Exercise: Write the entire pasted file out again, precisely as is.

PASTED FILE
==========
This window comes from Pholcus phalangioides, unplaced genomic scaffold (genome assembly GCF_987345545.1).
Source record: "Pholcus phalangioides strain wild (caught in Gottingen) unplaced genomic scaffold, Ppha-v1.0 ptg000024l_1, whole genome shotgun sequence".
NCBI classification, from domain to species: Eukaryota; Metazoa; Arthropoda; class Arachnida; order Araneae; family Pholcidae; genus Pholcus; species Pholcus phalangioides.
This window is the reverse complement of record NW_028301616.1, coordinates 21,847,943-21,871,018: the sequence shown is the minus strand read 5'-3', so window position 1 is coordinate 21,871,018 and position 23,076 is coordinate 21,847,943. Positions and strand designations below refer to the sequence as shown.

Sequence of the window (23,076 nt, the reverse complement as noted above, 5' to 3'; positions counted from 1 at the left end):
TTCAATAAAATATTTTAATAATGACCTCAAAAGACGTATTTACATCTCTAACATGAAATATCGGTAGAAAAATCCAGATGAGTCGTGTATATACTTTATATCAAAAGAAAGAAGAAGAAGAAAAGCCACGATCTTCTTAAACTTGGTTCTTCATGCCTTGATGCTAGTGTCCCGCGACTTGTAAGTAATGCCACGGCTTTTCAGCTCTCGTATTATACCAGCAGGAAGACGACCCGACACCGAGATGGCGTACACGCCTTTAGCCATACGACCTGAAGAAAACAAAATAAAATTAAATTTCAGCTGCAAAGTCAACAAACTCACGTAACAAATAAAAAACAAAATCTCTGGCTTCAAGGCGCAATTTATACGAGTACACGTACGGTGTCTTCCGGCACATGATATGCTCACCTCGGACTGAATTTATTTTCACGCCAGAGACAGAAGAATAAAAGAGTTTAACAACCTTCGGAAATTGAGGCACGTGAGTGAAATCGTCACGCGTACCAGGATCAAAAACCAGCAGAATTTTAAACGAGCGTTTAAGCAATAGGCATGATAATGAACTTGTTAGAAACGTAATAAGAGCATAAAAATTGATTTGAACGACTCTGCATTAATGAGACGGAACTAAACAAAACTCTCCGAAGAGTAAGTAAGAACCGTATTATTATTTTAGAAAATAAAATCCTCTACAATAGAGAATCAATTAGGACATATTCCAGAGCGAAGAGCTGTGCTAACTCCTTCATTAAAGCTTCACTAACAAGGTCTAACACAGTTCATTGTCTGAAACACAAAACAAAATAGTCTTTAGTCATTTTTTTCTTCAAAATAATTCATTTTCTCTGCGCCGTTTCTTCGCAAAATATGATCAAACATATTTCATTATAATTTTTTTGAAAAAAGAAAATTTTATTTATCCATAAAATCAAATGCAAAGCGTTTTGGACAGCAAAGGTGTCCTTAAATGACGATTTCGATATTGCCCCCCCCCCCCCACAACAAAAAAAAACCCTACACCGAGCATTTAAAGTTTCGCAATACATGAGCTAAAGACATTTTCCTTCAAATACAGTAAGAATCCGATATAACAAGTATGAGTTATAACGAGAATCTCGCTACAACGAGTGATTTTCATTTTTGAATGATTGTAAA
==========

This window comes from Pholcus phalangioides, unplaced genomic scaffold (genome assembly GCF_987345545.1).
Source record: "Pholcus phalangioides strain wild (caught in Gottingen) unplaced genomic scaffold, Ppha-v1.0 ptg000024l_1, whole genome shotgun sequence".
NCBI classification, from domain to species: Eukaryota; Metazoa; Arthropoda; class Arachnida; order Araneae; family Pholcidae; genus Pholcus; species Pholcus phalangioides.
This window is the reverse complement of record NW_028301616.1, coordinates 21,847,943-21,871,018: the sequence shown is the minus strand read 5'-3', so window position 1 is coordinate 21,871,018 and position 23,076 is coordinate 21,847,943. Positions and strand designations below refer to the sequence as shown.

Sequence of the window (23,076 nt, the reverse complement as noted above, 5' to 3'; positions counted from 1 at the left end):
TTCAATAAAATATTTTAATAATGACCTCAAAAGACGTATTTACATCTCTAACATGAAATATCGGTAGAAAAATCCAGATGAGTCGTGTATATACTTTATATCAAAAGAAAGAAGAAGAAGAAAAGCCACGATCTTCTTAAACTTGGTTCTTCATGCCTTGATGCTAGTGTCCCGCGACTTGTAAGTAATGCCACGGCTTTTCAGCTCTCGTATTATACCAGCAGGAAGACGACCCGACACCGAGATGGCGTACACGCCTTTAGCCATACGACCTGAAGAAAACAAAATAAAATTAAATTTCAGCTGCAAAGTCAACAAACTCACGTAACAAATAAAAAACAAAATCTCTGGCTTCAAGGCGCAATTTATACGAGTACACGTACGGTGTCTTCCGGCACATGATATGCTCACCTCGGACTGAATTTATTTTCACGCCAGAGACAGAAGAATAAAAGAGTTTAACAACCTTCGGAAATTGAGGCACGTGAGTGAAATCGTCACGCGTACCAGGATCAAAAACCAGCAGAATTTTAAACGAGCGTTTAAGCAATAGGCATGATAATGAACTTGTTAGAAACGTAATAAGAGCATAAAAATTGATTTGAACGACTCTGCATTAATGAGACGGAACTAAACAAAACTCTCCGAAGAGTAAGTAAGAACCGTATTATTATTTTAGAAAATAAAATCCTCTACAATAGAGAATCAATTAGGACATATTCCAGAGCGAAGAGCTGTGCTAACTCCTTCATTAAAGCTTCACTAACAAGGTCTAACACAGTTCATTGTCTGAAACACAAAACAAAATAGTCTTTAGTCATTTTTTTCTTCAAAATAATTCATTTTCTCTGCGCCGTTTCTTCGCAAAATATGATCAAACATATTTCATTATAATTTTTTTGAAAAAAGAAAATTTTATTTATCCATAAAATCAAATGCAAAGCGTTTTGGACAGCAAAGGTGTCCTTAAATGACGATTTCGATATTGCCCCCCCCCCCCCACAACAAAAAAAAACCCTACACCGAGCATTTAAAGTTTCGCAATACATGAGCTAAAGACATTTTCCTTCAAATACAGTAAGAATCCGATATAACAAGTATGAGTTATAACGAGAATCTCGCTACAACGAGTGATTTTCATTTTTGAATGATTGTAAA